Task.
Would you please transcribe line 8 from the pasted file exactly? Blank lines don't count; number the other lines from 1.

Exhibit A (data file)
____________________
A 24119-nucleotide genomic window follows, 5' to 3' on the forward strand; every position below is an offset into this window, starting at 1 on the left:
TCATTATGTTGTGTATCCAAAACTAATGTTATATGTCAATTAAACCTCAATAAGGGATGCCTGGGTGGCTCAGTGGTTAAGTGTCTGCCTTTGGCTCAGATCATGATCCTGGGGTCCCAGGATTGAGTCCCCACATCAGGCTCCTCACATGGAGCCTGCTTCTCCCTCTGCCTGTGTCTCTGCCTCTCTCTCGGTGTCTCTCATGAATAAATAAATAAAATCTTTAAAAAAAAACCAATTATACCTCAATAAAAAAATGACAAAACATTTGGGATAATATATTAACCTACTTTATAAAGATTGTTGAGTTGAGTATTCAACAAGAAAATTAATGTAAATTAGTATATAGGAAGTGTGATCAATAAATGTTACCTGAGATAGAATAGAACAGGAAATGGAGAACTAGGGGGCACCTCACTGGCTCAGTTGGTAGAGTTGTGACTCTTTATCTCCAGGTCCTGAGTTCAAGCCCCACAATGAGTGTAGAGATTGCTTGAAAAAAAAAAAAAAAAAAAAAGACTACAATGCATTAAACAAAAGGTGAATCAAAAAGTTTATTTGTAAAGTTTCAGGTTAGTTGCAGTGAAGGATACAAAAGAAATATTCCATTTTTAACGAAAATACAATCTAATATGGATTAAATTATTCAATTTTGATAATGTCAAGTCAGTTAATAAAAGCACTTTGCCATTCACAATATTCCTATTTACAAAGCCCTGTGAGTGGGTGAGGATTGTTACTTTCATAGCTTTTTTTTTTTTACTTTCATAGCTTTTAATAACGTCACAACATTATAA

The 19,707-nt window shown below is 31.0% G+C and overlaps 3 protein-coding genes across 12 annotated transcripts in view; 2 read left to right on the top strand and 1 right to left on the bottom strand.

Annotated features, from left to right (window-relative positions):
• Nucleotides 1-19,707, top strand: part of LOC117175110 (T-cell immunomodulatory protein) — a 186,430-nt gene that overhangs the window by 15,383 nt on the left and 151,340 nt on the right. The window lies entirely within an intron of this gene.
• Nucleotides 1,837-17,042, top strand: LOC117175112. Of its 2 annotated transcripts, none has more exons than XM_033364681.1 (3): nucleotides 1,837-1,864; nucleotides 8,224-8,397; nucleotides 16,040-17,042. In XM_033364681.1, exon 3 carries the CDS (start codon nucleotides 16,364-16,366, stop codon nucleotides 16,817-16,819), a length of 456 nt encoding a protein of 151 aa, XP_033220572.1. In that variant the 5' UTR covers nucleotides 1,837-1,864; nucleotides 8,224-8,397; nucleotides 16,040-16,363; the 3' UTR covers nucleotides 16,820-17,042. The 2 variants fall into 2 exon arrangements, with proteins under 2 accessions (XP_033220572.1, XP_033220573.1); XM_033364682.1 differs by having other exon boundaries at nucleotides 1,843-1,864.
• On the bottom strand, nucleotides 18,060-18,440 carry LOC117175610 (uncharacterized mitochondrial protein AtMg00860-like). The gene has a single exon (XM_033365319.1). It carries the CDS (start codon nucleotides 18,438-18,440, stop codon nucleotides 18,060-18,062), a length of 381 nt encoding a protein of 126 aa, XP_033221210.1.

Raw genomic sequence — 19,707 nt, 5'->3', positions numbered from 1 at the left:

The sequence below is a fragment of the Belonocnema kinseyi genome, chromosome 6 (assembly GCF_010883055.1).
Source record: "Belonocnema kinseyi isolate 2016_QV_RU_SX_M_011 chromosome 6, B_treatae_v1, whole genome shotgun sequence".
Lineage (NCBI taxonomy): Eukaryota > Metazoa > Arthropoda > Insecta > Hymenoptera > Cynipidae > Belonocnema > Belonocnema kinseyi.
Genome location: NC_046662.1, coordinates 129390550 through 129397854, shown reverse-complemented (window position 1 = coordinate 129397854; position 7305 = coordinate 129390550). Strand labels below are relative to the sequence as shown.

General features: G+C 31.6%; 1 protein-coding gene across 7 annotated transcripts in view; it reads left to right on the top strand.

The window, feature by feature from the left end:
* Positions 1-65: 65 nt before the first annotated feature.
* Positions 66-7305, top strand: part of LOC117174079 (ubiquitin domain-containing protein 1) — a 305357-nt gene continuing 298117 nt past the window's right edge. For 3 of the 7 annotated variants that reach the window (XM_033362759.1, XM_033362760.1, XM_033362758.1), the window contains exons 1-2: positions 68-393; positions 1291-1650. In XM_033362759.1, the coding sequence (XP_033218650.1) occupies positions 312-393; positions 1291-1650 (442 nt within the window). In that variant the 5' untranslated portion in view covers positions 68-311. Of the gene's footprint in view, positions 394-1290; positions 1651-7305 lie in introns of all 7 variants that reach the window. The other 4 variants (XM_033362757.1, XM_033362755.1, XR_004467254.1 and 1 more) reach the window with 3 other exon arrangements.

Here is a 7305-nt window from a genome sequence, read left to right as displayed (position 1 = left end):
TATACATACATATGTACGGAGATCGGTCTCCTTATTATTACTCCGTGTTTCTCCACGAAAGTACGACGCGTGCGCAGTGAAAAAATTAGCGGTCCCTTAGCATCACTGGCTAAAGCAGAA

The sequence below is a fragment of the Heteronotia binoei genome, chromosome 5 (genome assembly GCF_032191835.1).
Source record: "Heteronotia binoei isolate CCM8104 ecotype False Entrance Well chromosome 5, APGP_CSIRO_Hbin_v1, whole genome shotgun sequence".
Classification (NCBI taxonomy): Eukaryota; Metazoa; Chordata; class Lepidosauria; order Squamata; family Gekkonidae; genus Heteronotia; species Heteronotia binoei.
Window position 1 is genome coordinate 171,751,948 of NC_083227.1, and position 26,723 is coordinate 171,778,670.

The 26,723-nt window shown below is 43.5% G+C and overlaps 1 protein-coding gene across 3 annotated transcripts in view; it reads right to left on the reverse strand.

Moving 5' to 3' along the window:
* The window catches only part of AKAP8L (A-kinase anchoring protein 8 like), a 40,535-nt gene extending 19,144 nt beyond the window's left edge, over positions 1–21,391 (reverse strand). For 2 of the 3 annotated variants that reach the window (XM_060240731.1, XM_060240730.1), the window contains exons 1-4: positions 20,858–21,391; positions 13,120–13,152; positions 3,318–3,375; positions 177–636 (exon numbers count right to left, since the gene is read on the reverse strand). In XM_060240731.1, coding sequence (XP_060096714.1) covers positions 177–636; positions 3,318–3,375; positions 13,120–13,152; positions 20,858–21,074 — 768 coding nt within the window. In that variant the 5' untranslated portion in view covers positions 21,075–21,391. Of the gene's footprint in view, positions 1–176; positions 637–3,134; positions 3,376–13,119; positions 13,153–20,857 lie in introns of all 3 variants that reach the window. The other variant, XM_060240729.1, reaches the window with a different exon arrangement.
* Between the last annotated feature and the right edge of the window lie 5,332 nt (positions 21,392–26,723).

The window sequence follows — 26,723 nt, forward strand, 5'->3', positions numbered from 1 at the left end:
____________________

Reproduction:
Raw genomic sequence — 19,707 nt, 5'->3', positions numbered from 1 at the left: